Sunday, February 22, 2009

School choice in England, continued

School choice, a frequent subject on this blog, is a vexed question around the world. In Britain, the Telegraph reports, Children allocated school places on 'roll of a dice': Thousands of children must take part in random lotteries for school places in a Government attempt to break a middle-class stranglehold on the best schools.

"Schools in a quarter of council areas are allocating places by lottery or "fair banding" – in which the school uses test results to deliberately select a proportion of pupils of poor ability.
The move could cause difficulties for affluent families who have dominated successful schools by buying houses within their catchment areas, often paying a premium of tens of thousands of pounds.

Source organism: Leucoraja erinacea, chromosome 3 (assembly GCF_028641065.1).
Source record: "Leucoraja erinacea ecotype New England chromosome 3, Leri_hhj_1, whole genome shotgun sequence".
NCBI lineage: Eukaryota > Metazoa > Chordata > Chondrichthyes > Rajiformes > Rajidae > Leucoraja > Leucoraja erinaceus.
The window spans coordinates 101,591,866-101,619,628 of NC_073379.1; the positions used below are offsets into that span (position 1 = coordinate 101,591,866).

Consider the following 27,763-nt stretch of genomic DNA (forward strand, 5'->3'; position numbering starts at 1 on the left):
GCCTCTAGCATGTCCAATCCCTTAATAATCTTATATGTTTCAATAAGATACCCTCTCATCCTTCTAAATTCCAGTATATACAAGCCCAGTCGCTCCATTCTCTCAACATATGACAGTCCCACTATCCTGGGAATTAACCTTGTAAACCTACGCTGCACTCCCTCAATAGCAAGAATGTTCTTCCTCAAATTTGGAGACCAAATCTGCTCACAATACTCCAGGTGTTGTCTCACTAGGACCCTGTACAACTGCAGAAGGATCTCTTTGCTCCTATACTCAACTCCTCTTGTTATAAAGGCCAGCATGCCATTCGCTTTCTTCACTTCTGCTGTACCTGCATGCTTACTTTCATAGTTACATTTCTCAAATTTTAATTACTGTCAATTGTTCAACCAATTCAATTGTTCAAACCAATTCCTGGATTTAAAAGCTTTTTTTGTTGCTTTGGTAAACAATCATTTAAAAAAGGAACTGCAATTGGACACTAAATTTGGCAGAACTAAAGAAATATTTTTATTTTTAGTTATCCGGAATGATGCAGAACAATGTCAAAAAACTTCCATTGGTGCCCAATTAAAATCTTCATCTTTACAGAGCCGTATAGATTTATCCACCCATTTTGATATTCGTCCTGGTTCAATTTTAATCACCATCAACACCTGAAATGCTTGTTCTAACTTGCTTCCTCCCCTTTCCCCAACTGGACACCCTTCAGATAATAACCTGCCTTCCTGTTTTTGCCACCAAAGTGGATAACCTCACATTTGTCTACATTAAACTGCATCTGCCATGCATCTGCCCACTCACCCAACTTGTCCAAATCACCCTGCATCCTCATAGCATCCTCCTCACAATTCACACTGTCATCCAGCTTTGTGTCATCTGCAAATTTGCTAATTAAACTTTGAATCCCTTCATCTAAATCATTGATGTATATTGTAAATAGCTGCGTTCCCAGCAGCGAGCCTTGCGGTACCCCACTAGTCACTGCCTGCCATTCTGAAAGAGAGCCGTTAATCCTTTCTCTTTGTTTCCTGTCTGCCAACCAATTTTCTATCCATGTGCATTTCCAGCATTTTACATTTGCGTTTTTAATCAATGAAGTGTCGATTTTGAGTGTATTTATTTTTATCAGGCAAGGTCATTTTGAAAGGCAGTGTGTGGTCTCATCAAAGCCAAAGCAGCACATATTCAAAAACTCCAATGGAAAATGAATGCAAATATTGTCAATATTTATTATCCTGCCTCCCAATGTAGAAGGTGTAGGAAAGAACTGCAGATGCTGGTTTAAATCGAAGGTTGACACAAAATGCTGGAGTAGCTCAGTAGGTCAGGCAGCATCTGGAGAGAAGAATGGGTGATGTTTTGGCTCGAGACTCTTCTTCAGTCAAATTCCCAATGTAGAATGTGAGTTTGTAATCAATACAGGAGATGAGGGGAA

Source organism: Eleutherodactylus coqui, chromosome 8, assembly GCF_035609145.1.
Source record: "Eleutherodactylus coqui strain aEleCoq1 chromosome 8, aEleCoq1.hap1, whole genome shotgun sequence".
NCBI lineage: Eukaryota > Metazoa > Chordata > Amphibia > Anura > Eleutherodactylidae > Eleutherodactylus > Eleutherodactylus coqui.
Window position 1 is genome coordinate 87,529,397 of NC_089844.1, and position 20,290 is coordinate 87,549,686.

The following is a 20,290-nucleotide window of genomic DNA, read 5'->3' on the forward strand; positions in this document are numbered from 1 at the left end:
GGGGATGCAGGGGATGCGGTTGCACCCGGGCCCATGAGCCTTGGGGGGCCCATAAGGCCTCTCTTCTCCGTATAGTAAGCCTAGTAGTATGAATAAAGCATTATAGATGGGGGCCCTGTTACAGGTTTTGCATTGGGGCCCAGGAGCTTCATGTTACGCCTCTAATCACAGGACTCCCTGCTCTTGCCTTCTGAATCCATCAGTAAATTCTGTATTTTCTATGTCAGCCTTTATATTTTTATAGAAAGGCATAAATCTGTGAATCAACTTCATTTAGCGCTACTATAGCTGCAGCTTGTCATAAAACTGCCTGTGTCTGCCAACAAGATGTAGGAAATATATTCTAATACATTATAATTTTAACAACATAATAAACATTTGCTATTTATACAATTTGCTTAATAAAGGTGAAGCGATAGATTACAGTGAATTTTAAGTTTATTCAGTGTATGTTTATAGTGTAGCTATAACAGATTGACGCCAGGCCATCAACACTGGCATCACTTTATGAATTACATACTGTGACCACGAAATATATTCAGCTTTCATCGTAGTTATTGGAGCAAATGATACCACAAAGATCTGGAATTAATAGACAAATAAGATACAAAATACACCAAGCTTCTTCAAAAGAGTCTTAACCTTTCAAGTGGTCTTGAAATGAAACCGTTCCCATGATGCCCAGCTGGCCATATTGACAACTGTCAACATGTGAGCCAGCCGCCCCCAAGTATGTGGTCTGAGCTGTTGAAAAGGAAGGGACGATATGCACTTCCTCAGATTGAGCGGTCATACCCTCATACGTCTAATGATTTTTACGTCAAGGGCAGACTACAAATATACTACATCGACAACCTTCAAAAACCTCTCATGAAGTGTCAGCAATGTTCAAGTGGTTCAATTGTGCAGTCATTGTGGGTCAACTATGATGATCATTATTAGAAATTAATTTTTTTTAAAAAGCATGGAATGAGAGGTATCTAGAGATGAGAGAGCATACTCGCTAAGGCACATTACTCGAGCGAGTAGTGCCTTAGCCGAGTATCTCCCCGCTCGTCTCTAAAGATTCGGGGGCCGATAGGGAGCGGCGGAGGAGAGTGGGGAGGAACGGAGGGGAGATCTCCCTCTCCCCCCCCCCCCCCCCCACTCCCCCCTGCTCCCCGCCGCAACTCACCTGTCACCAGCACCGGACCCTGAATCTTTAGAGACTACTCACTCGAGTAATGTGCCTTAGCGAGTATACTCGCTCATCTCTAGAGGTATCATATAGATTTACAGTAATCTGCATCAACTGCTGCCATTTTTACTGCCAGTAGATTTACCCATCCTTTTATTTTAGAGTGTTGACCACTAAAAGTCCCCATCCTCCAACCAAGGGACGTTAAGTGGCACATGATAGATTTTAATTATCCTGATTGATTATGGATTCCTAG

Last year, Brighton became the first area to allocate places at all oversubscribed schools through lotteries after Government reforms gave councils and schools the power to do so. The policy is designed to make all state schools truly comprehensive by ensuring they contain pupils of mixed abilities and social backgrounds, rather than being dominated by those who can afford to live nearby."

It turns out that in New York City, where my colleagues and I helped design a high school choice system, some schools ("Educational Option Schools") also require that a full range of student abilities be represented.

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